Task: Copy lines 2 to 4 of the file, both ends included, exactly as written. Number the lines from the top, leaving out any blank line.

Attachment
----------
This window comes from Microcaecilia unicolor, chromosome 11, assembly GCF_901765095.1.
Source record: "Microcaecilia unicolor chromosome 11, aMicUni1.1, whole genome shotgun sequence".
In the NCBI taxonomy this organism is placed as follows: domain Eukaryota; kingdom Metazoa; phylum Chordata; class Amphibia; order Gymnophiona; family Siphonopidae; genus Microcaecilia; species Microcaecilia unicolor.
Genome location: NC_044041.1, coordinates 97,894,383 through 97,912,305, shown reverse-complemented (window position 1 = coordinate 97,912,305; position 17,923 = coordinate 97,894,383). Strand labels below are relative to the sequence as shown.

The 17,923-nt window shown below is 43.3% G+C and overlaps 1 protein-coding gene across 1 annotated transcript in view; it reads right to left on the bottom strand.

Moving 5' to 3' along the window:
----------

Source record: "Microcaecilia unicolor chromosome 11, aMicUni1.1, whole genome shotgun sequence".
In the NCBI taxonomy this organism is placed as follows: domain Eukaryota; kingdom Metazoa; phylum Chordata; class Amphibia; order Gymnophiona; family Siphonopidae; genus Microcaecilia; species Microcaecilia unicolor.
Genome location: NC_044041.1, coordinates 97,894,383 through 97,912,305, shown reverse-complemented (window position 1 = coordinate 97,912,305; position 17,923 = coordinate 97,894,383). Strand labels below are relative to the sequence as shown.